Thursday, December 29, 2016

Don't work after 7PM

I have had crunch times where my day basically consists of only one thing: work, randomly interrupted by periods eyes close, mouth drools, and mind goes blank, all by themselves. And those times can be healthy, like a couple of days before a release give me a boost of motivation. But doing so over any extended period is just bad. Its bad for me and bad for the very business I thought I was helping.

Enough talks about burnout, about there is more to life than just work (because work somehow gets the bad rap), about working on the same set of problem over and over is damn boring, lets talk about an engineer's values.

As an engineer, my values consists of 2 components.
  • My absolute value, defined by skills, methodologies, and mindsets. These values are the stuff I bring to meetup, write about in my blog, and are applicable to whatever I do. They are mine.
  • My relative value, defined by my knowledge of the project I am building, the sector my company is in, and how technical decisions were made. These determines my productivity, and ultimately my worth to the company.
Of all the jobs I have had, I always start like this. I don't know anything about what I am supposed to build, but I have my skills as an engineer (hopefully qualified after a legit interview). As I stay around, I acquire more the domain knowledge and know how things are done. I apply what I have learned from the last job to this and in turn sharpen those skills. Both my absolute and relative values increase.

If I neglect picking up new skills, of course my absolute value stays still. Or rather, it slightly decreases as everyone else is forwarding. But if I stay longer, spend more time writing the code that somehow a repetition from the previous job, (same old CRUD), I become the person to provide backstory of features, explain the tweaks and customization we have in code, and set the pace for newbies. My relative value increases, and as a whole, my worth to the company also does.

Alternatively, because I am more than a lazy-ass, occasionally I learn something. New knowledge is hard and immediate reward is scarce so in the beginning I stumble. But those technical advancements are important never the less, like efficient asynchronous model, container orchestration, or architecting data-intensive system. A lot of the things I read, practice, put into pet projects are just out of curiosity and at some point go to the attic for not being practical. But once in a while, it turns out to be useful, I can contribute back to the product I am building. My absolute value enjoys a slight hump and because I still contribute to the project, my relative value also increases.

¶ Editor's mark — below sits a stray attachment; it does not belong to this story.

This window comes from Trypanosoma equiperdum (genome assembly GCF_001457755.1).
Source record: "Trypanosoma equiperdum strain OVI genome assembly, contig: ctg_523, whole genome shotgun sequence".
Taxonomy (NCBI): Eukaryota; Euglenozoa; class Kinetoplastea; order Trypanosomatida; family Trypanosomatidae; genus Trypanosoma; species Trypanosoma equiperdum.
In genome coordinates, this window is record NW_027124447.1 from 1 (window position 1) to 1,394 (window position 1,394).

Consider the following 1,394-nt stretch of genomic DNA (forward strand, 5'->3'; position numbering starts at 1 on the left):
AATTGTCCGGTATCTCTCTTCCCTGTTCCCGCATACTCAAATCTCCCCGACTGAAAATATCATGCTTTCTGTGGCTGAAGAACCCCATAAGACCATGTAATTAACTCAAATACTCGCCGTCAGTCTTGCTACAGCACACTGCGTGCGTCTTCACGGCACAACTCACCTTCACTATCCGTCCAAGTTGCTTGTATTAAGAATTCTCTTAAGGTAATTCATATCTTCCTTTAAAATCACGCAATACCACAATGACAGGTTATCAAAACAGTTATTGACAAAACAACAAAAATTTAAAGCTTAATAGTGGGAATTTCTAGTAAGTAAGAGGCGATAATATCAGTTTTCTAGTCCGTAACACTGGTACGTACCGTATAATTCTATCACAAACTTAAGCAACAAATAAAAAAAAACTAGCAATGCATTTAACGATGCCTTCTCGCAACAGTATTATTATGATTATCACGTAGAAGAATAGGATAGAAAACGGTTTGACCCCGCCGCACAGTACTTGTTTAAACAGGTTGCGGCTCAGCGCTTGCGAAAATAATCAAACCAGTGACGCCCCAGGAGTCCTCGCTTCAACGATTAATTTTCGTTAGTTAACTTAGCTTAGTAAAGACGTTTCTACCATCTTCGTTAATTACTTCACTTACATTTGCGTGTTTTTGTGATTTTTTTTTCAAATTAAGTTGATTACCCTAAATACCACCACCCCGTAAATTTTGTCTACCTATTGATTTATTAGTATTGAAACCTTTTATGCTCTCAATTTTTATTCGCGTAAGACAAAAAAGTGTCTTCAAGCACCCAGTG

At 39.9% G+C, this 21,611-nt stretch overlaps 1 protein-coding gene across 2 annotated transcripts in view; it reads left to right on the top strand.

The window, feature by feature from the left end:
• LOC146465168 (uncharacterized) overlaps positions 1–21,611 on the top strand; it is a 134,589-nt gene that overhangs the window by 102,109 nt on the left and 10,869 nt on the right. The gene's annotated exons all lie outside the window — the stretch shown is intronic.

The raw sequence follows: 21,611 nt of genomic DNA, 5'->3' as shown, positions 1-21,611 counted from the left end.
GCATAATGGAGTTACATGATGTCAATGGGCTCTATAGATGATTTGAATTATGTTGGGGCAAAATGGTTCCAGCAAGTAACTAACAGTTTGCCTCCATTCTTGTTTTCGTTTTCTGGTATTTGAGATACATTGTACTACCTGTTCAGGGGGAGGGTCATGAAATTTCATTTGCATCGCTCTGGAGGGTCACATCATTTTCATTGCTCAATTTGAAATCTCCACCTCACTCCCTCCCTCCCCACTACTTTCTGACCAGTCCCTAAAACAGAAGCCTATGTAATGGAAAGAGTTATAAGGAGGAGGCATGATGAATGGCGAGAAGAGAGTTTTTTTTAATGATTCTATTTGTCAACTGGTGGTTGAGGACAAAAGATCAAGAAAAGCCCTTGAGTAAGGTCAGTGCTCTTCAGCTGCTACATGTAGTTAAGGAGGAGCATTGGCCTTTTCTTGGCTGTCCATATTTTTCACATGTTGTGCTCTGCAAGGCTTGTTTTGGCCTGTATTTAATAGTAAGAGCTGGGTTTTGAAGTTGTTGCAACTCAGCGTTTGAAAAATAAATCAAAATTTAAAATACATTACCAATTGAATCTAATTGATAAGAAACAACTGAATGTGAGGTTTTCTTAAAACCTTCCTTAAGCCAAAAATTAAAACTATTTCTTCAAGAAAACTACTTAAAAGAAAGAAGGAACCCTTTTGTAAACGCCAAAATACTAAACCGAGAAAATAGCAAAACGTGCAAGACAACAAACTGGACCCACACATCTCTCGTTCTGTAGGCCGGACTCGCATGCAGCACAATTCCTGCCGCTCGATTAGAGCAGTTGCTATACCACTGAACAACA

*Both are extreme scenarios made up to illustrate my point, most of us are somewhere in the middle of the spectrum.

Every night, every weekend I spend completing what I should have done between 9 to 5 fosters my relative value and postpones development of absolute value. At some point, there is a chance my worth as a data archiver wins over my worth as an individual contributor. I get my benefits for being valuable to my company, if not even more. That though makes me as an engineer less appealing to other organizations who derive benefits from my absolute value. A golden handcuff.

I can understand where the idea of focusing on your job 24/7 coming from. Picked a course. Realized I didn't know shit. Sucked it up. Put in a lot of hard work. Submit assignment. Remembered I had 3 other courses that semester. Repeated. This was the vicious circle I went through in college. Basically what worked for college was to spend more time till I am better at it. Which I had plenty.

And for a while, career seems like an extended version of college where the semester is longer. So the same trick should work, right? If I work day and night on my job, I should be better. Except career and college aren't the same. The rules are different, a product is an ultimate goal, whereas an assignment is merely a means to an end, more responsibilities from society and family are waiting, and the problems we face are not only harder, but also demand to be done in less time. What got you here won't get you there*.

The keys to succeed in different phases of my life can be arguably sum up as:
  • High school: just be smart and don't do drugs.
  • College: lot of hard work and occasionally try something totally irrelevant.
  • Career: still hard work but learn to know where your time should be spent (up till this point, but I guess you can slice one's career to a zillion of different stages).

Effective on-the-job training is rare, most desirable skills like machine learning, distributed computing, or business intelligence take years to build up. In this part of the world, sabbatical leave isn't the norm. Many people actually haven't heard about it. So being a top-notch engineer is anything but a personal investment. Who I am in the next 5 years is defined less by the company I am in, and more by what I choose to do after 7.